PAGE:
The first question asked in the Republican Presidential debate last night was on the Patriot Act—and all the candidates got it wrong. The investigative authorities in the act were described as something extraordinary—something special for the needs of national security. That is just incorrect. It is stunning that a decade after 9/11 so much misinformation about the act still pervades the public debate.
The newest threat to police from hardline protestors is “doxing” – the photographing of police and publishing their personal details, and sometimes that of their families, to the Internet. This tactic has been used to attempt to intimidate officers during events with protestors calling out officers’ names as they film and telling them they will be “doxed.” This tactic is an import from the hardline protest movements in Britain and should be of significant concern to police at all levels of operations and command, although it does have a very simple remedy.
Over the last few weeks, events have led people with interesting points of view to make claims of moral equivalence between actions in and by the United States and actions by others. The first is between the killing of Anwar al-Awlaki by a U.S. drone strike and the planned assassination of the Saudi Arabian Ambassador to the U.S. by agents of Iran. How can any reasonable person suggest that since the United States took out Awlaki, we have no business criticizing Iran for plotting to kill the Saudi Ambassador? Let’s make accurate comparisons and proper analyses as we evaluate events here and abroad.
eSoft, Inc. | Cyber Security Awareness – Cyber Crime Cyber Crime is this weeks’ topic for National Cyber Security Awareness Month. A recent study by Norton calculated the annual cost of global cybercrime at $114 billion dollars. Add in the time expense in dealing with cyber crime experiences and this amount surges to $388 billion […]
TSA expands testing of ‘chat-down’ program – The Hill’s Transportation Report The Transportation Security Administration added a second airport to its behavior-detection interview program, dubbed “chat downs” by critics. TSA tested the program this summer at Boston’s Logan Airport, interviewing travelers as a means of assessing suspicious behavior by their reactions to certain questions.
Homeland Security moves forward with pre-crime detection : Homeland Security News An internal U.S. Department of Homeland Security document indicates that a controversial program designed to predict whether a person will commit a crime is already being tested on some members of the public voluntarily, CNET has learned. If this sounds a bit like the […]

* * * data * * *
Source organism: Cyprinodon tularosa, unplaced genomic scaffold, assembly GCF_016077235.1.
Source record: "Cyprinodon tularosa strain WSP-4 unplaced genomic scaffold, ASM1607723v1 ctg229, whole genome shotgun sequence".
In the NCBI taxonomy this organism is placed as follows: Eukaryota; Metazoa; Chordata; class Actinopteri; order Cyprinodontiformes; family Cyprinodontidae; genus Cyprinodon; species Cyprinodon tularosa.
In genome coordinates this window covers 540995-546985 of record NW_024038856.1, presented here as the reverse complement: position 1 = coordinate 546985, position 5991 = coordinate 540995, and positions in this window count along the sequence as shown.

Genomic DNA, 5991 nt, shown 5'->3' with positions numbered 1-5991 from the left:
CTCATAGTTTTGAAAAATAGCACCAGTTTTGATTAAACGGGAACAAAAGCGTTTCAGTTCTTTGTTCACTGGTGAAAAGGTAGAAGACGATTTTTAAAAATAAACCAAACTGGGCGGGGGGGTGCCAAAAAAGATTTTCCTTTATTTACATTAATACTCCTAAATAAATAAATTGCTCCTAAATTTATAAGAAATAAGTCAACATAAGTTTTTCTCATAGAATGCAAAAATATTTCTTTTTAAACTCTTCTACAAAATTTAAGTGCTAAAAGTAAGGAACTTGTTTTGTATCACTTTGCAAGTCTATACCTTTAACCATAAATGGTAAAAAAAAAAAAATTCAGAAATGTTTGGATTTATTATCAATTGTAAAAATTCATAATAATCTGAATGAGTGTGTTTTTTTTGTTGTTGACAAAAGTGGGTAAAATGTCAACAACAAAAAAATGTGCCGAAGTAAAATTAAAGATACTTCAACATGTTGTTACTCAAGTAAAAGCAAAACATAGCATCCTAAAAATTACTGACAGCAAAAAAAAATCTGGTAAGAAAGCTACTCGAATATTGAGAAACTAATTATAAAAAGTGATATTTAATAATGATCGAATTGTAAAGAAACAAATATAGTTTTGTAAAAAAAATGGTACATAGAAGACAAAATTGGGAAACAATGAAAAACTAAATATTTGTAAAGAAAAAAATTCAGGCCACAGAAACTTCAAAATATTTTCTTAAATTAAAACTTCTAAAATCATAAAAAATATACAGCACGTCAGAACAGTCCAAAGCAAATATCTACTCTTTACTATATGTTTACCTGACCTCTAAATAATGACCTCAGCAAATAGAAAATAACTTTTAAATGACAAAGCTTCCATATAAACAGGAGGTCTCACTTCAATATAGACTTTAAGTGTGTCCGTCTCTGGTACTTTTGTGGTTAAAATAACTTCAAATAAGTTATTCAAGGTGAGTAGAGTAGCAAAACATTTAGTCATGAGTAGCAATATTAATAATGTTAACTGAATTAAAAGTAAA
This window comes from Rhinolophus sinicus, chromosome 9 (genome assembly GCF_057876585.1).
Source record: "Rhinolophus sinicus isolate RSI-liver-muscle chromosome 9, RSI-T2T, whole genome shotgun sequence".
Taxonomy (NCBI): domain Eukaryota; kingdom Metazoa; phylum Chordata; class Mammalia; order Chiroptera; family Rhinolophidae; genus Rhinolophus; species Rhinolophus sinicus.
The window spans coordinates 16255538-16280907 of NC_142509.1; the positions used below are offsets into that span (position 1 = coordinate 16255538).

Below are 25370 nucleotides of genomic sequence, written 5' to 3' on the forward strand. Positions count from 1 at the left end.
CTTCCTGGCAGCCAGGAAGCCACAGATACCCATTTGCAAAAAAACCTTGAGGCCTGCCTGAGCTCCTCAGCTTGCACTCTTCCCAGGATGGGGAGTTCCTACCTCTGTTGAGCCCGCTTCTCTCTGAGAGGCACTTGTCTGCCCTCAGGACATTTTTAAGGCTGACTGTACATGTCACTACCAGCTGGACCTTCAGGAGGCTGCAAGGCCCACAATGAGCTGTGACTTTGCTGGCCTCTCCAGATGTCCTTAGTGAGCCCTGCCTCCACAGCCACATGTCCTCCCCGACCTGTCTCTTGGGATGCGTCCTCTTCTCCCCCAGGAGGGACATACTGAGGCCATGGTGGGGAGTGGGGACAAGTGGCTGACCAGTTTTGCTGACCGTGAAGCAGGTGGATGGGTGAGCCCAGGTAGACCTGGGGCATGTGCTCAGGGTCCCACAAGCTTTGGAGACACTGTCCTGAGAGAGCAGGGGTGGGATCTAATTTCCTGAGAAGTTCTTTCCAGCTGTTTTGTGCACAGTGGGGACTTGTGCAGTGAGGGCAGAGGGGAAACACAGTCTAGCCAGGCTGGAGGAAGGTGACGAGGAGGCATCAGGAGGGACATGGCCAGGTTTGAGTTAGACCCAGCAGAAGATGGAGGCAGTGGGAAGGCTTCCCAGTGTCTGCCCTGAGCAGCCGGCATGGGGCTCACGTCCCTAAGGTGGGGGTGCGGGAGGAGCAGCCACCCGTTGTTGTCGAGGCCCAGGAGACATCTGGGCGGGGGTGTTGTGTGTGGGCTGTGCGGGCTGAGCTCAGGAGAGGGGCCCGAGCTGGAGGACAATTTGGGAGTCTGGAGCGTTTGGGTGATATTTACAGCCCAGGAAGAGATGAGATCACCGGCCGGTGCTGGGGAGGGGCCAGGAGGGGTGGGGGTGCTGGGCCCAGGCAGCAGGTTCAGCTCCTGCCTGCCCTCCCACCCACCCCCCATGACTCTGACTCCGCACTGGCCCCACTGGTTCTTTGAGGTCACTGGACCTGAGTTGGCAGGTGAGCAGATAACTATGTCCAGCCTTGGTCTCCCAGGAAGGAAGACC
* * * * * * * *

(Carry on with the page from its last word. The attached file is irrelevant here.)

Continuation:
When the Transportation Security Administration (TSA) began using full-body scanners in airports, the now-iconic “naked” images spurred a public debate over privacy and security. As a result, TSA has started implementing new software in its Advanced Imaging Technology (AIT) machines, removing anatomical detail and automatically targeting concealed objects on a generic outline. This technology will have at least two notable ramifications: airport security infrastructure footprint should shrink and the debate over full body scanners will shift away from privacy concerns.
How to Transcend Post-9/11 Homeland Insecurity – Forbes I work in public policy, and civil liberties matter to me; I wondered with my Cato colleague Adam Theierer about 9/11′s havoc on citizen’s anonymity and privacy. Ten years later, I remain fascinated and worried by the exile of private enterprise from security policy. But given the disdain […]
As the 10th anniversary of the 9/11 attacks approaches, those of us who practice immigration law, in particular business immigration law, have seen substantial shifts in immigration enforcement at the worksite. Reports of Immigration and Customs Enforcement activities have sensitized employers to the need for strict employment eligibility verification. However, the employers often forget about another side to their compliance obligations – that of avoiding immigration-related unfair employment practices.
The Bay Area Transit Police, amusingly known as BART, show that law enforcement still doesn’t understand the value — and challenges — of social media. The police force reacted to planned flash mobs by shutting down cell phone service in the BART stations. Hey, if you can’t talk to one another, how are you going to organize, right? Thank God BART wasn’t around when the Founding Fathers were trying to hammer out the U.S. Constitution. Perhaps the transit agency would have drummed the unruly bastards out of Philadelphia before they could dream up the First Amendment.